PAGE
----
Spicy parsnip soup

Autumn is finally casting it’s multi-hued shadow over our city, changing leaves from green to yellows and varying shades of red or orange. Summer has had a tight grip on the throne and has refused to abdicate, up until now. Nights are somewhat cooler and the produce at the growers market has started to reflect the changing seasons. Parsnips, swede, pumpkins, ruby coloured plums and pale lemon coloured quinces.

The knobbly root vegetable parsnip, has a lovely creamy white flesh and lends itself well to soups and purΓ©es. Roasting the veggies in the spice mix adds a wonderful depth of flavour and whilst this may not be the prettiest of soups, it is earthy, certainly quite spicy and heartily warming.

SPICY PARSNIP SOUP

WHAT YOU NEED
2 tbsp olive oil
500g parsnip, peeled and diced
1 potato, peeled and diced
1 red onion, peeled and cut into 8 chunks
2 cloves garlic, peeled
1 tsp ground coriander,
1 tsp ground cumin
1/2 tsp ground turmeric
1/2 tsp mustard seeds
1/4 tsp chilli powder
1 litre vegetable stock
Salt

HOW YOU DO IT
Preheat oven to 180C and line a baking tray with baking paper. Place all the diced and chopped veggies including the garlic, into the tray. Sprinkle over the spices, pour over the olive oil and mix the veggies until they are well coated in the spice mixture.
Bake for 20 minutes, then stir the vegetables. Bake for another 20 minutes or until the vegetables are tender.
Once the vegetables are tender, place them in a large saucepan, add the vegetable stock and bring to the boil.
Simmer for ten minutes then allow to cool for a few minutes before blending with a stick blender. Check for seasoning and add a bit of extra water if the soup is too thick for your liking, I added 3/4 cup. Bring the soup back to a simmer and serve.
We ate it with sourdough toast and hunks of Manchego and blue cheese.
Serves 4 for lunch or 2 very hungry grown ups for dinner (with a little leftover for someone the next day.)

A Cheergerm recipe

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35 thoughts on “Spicy parsnip soup

  1. Only recently discovered the parsnip as I was as never really sure what to do with it before…. Now I know its special spicy nature, I have enjoyed it in purees and soups. Your recipe looks delightful and we will put it aside for next fall when our thoughts return to the roots. πŸ˜‰

  2. Love that you’ve roasted the veg with the spice mix first Lisa. It must add a great depth of flavour. Look forward to giving this one a try… craving a little comfort food with these cooler evenings we’re now getting.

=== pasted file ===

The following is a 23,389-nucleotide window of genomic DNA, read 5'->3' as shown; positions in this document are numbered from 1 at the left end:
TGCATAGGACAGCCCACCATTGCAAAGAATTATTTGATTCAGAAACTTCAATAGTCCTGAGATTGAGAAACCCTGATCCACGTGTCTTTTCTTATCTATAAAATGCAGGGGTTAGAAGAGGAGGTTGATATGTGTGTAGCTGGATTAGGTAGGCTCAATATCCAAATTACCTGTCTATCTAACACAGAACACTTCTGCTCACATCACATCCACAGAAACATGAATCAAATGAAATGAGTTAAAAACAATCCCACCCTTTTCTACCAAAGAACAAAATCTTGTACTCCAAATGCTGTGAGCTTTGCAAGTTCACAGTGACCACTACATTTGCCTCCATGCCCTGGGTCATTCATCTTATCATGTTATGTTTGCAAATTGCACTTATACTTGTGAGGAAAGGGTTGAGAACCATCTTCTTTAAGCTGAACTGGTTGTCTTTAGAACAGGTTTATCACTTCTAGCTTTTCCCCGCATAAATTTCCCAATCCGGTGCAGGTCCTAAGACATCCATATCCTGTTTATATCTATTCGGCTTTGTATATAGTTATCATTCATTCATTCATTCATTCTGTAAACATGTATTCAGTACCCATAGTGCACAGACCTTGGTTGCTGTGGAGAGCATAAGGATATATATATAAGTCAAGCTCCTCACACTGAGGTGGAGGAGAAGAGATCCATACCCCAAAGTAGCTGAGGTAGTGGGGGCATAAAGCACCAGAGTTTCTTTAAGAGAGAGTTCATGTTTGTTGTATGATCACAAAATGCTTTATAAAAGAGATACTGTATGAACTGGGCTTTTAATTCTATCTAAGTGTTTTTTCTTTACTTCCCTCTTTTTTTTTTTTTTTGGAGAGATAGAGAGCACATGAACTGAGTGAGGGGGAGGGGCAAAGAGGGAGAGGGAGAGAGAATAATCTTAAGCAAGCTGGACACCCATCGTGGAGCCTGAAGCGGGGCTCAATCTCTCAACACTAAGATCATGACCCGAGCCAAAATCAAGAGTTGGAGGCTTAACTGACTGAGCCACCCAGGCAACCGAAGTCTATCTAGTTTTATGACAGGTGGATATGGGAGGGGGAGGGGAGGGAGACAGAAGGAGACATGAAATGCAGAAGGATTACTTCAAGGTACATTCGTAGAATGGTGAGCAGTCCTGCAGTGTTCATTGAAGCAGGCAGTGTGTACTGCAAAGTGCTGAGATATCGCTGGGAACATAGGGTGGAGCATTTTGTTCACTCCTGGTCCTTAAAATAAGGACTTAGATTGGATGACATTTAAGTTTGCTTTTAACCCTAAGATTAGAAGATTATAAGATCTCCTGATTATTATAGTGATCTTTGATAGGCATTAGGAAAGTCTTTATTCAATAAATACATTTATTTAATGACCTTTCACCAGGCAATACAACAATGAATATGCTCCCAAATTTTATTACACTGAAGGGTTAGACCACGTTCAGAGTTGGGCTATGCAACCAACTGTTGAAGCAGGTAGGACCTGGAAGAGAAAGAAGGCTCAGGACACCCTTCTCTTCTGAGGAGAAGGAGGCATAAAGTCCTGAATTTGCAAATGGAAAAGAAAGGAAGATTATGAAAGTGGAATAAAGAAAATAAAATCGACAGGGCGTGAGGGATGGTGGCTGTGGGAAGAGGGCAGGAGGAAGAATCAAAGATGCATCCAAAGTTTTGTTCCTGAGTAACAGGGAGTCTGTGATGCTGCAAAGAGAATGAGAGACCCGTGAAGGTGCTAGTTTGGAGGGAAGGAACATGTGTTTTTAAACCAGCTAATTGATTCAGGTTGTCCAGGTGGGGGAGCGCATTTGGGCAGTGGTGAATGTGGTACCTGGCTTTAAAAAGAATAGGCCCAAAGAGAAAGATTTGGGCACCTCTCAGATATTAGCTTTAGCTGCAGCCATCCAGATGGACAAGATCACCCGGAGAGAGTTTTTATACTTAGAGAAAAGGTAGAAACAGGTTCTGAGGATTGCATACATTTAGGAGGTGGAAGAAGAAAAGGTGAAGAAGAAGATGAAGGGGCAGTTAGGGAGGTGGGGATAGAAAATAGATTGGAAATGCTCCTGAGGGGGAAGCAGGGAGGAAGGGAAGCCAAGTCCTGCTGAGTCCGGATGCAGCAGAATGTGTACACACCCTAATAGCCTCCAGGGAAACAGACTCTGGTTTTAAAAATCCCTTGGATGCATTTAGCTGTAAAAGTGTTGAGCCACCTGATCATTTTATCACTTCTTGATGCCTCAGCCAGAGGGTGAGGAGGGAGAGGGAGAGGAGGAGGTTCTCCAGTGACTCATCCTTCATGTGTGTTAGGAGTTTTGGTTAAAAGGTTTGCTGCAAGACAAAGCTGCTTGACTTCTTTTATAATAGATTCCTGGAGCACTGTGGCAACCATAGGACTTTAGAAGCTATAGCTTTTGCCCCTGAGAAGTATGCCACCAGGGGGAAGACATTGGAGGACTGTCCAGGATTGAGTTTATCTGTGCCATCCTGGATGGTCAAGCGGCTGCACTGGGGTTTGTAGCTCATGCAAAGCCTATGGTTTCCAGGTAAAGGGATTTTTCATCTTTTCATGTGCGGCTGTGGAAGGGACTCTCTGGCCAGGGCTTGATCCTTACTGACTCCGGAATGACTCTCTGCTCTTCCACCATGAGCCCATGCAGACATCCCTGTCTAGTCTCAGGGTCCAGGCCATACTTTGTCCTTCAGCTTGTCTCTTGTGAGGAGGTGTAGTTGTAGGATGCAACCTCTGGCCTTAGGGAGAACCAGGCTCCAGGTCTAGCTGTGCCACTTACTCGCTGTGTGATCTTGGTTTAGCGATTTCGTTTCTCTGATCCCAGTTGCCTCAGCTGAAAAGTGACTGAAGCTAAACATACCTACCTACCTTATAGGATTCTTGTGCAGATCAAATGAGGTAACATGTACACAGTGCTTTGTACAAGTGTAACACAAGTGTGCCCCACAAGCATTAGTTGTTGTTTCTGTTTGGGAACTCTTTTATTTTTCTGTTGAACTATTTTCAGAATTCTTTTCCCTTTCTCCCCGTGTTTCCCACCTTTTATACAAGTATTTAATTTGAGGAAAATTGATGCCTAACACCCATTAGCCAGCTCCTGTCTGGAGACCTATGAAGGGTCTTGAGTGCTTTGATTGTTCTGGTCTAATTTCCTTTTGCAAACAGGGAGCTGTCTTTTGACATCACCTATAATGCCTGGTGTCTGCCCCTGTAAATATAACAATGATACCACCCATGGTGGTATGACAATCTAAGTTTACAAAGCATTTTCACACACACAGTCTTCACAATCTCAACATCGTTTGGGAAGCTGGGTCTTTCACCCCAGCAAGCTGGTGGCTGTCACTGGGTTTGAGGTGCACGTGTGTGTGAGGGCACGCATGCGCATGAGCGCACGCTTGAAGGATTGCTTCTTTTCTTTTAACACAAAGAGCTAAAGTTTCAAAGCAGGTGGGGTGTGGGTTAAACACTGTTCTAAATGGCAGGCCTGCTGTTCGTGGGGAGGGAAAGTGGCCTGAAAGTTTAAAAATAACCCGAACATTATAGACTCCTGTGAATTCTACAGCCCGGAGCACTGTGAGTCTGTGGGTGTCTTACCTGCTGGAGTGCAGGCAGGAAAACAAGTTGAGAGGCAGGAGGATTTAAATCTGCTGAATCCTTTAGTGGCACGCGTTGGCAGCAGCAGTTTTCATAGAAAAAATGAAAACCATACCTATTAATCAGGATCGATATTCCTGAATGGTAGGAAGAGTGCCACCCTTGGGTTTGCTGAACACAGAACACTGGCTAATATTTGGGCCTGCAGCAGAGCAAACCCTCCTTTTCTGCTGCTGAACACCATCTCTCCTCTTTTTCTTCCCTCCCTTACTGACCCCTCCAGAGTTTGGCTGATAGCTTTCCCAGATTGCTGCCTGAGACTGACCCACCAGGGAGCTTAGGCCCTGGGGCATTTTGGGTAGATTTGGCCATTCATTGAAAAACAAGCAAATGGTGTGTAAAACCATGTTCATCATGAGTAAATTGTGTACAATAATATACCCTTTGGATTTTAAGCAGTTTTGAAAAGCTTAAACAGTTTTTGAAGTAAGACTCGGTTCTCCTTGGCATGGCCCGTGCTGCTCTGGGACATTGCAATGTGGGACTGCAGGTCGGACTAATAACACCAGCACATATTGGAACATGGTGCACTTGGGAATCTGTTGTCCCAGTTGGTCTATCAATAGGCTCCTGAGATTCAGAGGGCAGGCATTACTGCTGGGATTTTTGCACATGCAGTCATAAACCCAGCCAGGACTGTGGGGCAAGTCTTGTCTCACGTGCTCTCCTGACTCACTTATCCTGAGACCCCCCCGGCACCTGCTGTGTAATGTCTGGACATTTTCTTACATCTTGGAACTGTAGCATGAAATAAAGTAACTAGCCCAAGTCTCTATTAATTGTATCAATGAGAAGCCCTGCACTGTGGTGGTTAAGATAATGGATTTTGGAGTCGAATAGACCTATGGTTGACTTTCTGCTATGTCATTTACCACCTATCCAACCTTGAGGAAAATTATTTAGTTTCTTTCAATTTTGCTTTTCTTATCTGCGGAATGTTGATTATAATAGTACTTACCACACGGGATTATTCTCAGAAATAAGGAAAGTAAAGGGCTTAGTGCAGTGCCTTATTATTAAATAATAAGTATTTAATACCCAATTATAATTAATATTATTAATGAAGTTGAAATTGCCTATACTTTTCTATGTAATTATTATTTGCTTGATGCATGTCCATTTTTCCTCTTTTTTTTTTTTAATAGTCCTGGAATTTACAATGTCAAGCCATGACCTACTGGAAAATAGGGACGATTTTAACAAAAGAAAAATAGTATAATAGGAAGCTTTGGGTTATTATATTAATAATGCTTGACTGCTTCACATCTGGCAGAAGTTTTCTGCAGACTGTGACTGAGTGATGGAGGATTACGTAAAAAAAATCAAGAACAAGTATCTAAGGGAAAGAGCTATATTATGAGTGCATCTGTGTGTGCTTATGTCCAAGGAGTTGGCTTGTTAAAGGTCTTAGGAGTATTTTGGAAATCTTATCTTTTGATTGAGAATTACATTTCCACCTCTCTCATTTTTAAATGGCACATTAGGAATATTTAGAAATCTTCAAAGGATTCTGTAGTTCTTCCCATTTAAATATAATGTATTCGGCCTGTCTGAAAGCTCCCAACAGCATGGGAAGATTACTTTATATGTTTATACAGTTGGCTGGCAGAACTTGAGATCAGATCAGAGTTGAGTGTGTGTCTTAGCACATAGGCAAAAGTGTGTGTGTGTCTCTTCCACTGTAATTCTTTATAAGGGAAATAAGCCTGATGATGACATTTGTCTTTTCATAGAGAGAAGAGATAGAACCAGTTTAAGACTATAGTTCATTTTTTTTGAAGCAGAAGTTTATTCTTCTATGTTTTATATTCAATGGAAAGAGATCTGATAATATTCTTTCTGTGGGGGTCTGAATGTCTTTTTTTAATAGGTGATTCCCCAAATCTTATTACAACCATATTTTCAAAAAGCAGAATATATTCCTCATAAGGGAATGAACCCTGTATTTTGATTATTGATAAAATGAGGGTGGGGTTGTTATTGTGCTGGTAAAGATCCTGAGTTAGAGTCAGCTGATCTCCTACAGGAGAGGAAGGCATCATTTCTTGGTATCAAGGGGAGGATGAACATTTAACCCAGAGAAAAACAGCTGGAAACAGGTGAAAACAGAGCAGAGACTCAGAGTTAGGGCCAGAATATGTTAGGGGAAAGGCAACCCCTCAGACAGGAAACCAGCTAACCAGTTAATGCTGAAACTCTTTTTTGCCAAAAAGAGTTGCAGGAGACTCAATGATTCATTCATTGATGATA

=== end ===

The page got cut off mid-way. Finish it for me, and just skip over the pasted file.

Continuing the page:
• It does intensify the flavour. The chilli powder I use has quite a kick, so the soup does too. But a delicious one. I am looking forward to trying a new bunch of wintery and autumnal recipes, it’s easier to cook in the cooler weather hey?

    • Thank PR! In culinary training, we call it ‘mise en place’, or everything ‘in its place’. I will say though that sometimes, when I am not photographing, it isn’t quite as neat and tidy! I do try and keep my photos pretty ‘real’ with just a modicum of food styling going on. Mostly. 😁

  3. Parsnips are wonderful, trouble is, I’d compulsively nibble at the roasted bits until they’d disappeared, because I especially love parsnip roasted. Still too warm here for soup, but I’ll keep your recipe on the off chance it does cool down….

  4. A perfect recipe for the coming season. At last the root vegetables are appearing. Love this soup and plan to make it as soon as I get that veggie stock made. Thanks Lisa.

    • I admit to feeling some relief that soup season is upon us, I can make up huge batches with which to feed to the Yak and myself. An easy dinner. This is a nice spicy one to throw into the ‘soup mix’ so to speak. Do you grow parsnips Francesca?

    • I think the roasting does mellow the parsnip a little. Maybe worth another try? (Maybe surround yourself with a few lovers of parsnip though, just in case it’s still ‘not your cup of tea’)!

  5. This recipe does sound good! I have made parsnip soup before and it was, well, disappointing but it had no spice in it, just garlic and thyme. I much prefer the sound of this. Really like the idea of roasting the vegetables first to concentrate the flavours.

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